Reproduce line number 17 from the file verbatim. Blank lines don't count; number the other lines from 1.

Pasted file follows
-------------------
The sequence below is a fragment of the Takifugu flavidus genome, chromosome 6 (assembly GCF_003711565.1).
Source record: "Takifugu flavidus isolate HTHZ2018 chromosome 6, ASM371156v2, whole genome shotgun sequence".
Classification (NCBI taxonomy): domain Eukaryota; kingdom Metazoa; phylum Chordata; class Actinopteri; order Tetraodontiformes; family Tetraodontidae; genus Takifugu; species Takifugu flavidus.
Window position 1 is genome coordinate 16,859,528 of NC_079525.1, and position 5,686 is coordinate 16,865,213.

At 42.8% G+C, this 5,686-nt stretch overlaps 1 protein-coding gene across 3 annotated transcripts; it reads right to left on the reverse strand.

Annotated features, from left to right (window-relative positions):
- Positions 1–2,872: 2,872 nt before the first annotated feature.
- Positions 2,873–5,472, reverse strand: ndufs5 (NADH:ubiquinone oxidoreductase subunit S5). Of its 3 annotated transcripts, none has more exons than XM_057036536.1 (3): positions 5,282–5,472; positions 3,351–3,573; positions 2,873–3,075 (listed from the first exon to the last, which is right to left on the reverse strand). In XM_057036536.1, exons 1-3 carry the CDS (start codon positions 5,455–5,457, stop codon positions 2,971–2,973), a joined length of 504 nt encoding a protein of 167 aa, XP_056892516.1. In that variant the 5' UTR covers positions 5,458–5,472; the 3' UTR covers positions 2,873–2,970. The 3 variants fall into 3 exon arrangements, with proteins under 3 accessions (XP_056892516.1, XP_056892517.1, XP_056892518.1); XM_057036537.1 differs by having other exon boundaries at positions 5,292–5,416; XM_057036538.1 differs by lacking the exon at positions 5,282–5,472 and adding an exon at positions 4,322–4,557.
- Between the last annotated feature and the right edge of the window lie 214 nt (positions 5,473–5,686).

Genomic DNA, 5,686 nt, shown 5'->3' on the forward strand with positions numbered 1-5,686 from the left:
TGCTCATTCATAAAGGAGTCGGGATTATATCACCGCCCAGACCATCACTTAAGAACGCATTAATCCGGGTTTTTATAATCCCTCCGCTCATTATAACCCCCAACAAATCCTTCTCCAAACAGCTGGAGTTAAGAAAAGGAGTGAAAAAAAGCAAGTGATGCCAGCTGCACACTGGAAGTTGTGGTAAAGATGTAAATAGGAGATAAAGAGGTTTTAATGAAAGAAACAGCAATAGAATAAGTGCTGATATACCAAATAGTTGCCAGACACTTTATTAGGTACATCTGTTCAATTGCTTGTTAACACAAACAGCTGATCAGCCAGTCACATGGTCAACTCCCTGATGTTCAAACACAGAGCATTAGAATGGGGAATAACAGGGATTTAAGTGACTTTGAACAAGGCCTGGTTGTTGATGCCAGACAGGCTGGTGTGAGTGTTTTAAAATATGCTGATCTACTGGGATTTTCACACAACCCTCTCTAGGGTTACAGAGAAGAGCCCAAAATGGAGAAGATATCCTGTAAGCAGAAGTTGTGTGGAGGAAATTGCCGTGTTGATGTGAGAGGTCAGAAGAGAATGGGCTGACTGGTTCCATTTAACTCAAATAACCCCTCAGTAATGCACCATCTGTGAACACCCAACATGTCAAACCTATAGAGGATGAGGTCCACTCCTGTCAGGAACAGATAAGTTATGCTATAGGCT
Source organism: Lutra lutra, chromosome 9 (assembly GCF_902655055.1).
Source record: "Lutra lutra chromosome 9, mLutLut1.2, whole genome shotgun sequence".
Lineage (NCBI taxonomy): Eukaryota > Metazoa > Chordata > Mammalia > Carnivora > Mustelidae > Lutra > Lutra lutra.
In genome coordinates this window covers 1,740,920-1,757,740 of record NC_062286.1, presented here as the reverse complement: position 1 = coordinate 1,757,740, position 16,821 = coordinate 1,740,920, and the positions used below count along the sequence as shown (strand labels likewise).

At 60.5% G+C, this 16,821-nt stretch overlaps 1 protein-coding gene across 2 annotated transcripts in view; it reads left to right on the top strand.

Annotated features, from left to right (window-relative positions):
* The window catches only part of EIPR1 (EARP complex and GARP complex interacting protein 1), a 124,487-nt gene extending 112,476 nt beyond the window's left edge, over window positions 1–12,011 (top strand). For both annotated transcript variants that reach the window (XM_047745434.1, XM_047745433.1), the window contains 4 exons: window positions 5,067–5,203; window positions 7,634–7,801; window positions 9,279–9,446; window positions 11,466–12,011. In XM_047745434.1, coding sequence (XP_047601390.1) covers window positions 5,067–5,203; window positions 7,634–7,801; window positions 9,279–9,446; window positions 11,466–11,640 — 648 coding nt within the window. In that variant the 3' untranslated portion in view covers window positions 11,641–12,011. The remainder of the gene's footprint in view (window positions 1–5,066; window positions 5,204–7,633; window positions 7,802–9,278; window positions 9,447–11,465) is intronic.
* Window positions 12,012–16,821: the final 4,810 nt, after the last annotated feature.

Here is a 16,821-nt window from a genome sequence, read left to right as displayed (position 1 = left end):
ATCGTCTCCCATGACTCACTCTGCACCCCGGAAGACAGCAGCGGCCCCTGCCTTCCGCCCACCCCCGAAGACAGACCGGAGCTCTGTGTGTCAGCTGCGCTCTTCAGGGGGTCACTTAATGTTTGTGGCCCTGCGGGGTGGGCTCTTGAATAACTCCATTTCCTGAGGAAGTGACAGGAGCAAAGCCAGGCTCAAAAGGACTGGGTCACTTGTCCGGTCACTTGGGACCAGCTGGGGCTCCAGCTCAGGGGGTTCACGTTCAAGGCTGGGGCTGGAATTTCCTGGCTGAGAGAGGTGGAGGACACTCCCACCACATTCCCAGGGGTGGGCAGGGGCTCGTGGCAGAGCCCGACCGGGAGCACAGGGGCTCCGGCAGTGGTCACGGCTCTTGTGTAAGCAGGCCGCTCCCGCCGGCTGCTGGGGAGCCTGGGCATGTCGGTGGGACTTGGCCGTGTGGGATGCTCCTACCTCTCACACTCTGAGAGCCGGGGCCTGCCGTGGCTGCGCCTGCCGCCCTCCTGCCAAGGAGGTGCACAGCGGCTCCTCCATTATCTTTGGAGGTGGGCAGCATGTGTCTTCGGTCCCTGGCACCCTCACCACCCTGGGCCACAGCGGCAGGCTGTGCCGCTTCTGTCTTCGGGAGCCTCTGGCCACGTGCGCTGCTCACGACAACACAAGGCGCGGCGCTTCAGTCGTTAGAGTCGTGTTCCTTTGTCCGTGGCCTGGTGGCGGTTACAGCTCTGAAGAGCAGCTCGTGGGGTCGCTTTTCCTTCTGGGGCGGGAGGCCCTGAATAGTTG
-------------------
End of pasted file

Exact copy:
Annotated features, from left to right (window-relative positions):